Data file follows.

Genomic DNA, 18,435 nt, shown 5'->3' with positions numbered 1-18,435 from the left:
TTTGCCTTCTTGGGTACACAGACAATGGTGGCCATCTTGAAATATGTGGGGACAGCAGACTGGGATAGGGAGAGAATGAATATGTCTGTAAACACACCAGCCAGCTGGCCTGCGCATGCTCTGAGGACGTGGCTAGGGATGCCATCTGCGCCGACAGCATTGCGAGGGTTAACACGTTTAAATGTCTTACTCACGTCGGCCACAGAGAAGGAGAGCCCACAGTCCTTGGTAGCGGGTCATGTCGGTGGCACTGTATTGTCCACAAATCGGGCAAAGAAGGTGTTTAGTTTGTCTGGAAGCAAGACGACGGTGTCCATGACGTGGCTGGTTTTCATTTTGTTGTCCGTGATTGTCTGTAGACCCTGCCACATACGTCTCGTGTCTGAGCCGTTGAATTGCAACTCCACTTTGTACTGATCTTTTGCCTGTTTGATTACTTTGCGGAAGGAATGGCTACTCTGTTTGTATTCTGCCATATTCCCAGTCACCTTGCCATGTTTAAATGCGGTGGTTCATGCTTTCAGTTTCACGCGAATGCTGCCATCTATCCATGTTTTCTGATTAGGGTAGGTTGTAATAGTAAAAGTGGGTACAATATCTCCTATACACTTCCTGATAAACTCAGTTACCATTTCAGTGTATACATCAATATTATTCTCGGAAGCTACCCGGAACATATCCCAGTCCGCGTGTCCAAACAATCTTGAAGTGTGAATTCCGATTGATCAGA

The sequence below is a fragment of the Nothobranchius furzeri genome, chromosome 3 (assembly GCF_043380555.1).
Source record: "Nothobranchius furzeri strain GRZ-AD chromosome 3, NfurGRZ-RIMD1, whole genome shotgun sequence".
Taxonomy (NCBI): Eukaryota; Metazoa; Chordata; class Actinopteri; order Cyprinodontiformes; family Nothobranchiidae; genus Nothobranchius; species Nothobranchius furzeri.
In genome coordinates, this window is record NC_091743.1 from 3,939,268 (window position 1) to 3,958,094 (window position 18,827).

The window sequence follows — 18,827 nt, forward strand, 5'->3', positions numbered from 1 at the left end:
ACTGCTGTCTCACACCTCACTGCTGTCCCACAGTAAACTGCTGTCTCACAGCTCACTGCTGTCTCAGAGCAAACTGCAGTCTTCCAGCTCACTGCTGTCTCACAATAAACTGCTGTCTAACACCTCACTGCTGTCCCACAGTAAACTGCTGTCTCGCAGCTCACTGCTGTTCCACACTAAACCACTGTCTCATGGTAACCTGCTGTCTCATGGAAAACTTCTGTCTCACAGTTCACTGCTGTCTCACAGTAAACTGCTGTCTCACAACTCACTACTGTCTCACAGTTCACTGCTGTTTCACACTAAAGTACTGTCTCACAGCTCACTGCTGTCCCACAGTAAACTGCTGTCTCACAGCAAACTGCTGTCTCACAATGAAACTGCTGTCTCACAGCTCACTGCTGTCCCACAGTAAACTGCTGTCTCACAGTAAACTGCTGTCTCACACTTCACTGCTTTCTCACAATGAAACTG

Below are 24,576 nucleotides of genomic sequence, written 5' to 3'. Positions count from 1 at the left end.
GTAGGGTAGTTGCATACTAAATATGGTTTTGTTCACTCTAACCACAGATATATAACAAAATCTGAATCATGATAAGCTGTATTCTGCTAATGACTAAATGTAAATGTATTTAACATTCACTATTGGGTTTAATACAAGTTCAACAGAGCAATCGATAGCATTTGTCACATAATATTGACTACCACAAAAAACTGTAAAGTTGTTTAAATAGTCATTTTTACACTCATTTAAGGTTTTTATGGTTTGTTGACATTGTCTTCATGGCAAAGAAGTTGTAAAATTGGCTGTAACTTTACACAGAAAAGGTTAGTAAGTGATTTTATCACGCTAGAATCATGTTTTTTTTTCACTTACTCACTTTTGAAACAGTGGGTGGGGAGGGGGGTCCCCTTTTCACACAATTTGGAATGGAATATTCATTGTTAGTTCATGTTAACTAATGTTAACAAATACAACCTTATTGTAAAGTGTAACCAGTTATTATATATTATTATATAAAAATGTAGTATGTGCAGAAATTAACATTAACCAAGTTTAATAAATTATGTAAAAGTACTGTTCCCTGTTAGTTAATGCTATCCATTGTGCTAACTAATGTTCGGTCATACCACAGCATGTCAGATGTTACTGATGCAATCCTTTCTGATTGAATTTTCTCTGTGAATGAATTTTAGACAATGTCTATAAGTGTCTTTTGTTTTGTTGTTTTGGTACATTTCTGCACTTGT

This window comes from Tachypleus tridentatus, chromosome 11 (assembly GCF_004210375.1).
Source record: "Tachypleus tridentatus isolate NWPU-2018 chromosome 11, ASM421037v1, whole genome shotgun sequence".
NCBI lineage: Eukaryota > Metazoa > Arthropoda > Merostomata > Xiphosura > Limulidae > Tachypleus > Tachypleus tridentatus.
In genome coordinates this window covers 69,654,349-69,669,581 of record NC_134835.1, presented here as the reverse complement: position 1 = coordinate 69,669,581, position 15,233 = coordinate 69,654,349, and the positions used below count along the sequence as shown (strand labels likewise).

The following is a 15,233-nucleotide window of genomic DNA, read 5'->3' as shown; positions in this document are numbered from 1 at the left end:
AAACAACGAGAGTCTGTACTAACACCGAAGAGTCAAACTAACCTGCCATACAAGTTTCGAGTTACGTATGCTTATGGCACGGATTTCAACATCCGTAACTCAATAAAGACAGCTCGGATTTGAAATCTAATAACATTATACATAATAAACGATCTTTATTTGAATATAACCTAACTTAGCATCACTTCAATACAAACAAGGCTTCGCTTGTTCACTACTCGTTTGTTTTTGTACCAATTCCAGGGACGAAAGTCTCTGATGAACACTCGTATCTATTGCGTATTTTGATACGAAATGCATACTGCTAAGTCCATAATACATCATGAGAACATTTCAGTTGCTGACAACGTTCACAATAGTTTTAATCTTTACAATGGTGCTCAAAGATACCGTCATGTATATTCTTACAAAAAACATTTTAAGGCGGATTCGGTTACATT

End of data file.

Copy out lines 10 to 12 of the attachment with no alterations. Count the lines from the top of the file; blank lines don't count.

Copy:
GTAGGGTAGTTGCATACTAAATATGGTTTTGTTCACTCTAACCACAGATATATAACAAAATCTGAATCATGATAAGCTGTATTCTGCTAATGACTAAATGTAAATGTATTTAACATTCACTATTGGGTTTAATACAAGTTCAACAGAGCAATCGATAGCATTTGTCACATAATATTGACTACCACAAAAAACTGTAAAGTTGTTTAAATAGTCATTTTTACACTCATTTAAGGTTTTTATGGTTTGTTGACATTGTCTTCATGGCAAAGAAGTTGTAAAATTGGCTGTAACTTTACACAGAAAAGGTTAGTAAGTGATTTTATCACGCTAGAATCATGTTTTTTTTTCACTTACTCACTTTTGAAACAGTGGGTGGGGAGGGGGGTCCCCTTTTCACACAATTTGGAATGGAATATTCATTGTTAGTTCATGTTAACTAATGTTAACAAATACAACCTTATTGTAAAGTGTAACCAGTTATTATATATTATTATATAAAAATGTAGTATGTGCAGAAATTAACATTAACCAAGTTTAATAAATTATGTAAAAGTACTGTTCCCTGTTAGTTAATGCTATCCATTGTGCTAACTAATGTTCGGTCATACCACAGCATGTCAGATGTTACTGATGCAATCCTTTCTGATTGAATTTTCTCTGTGAATGAATTTTAGACAATGTCTATAAGTGTCTTTTGTTTTGTTGTTTTGGTACATTTCTGCACTTGT

This window comes from Tachypleus tridentatus, chromosome 11 (assembly GCF_004210375.1).
Source record: "Tachypleus tridentatus isolate NWPU-2018 chromosome 11, ASM421037v1, whole genome shotgun sequence".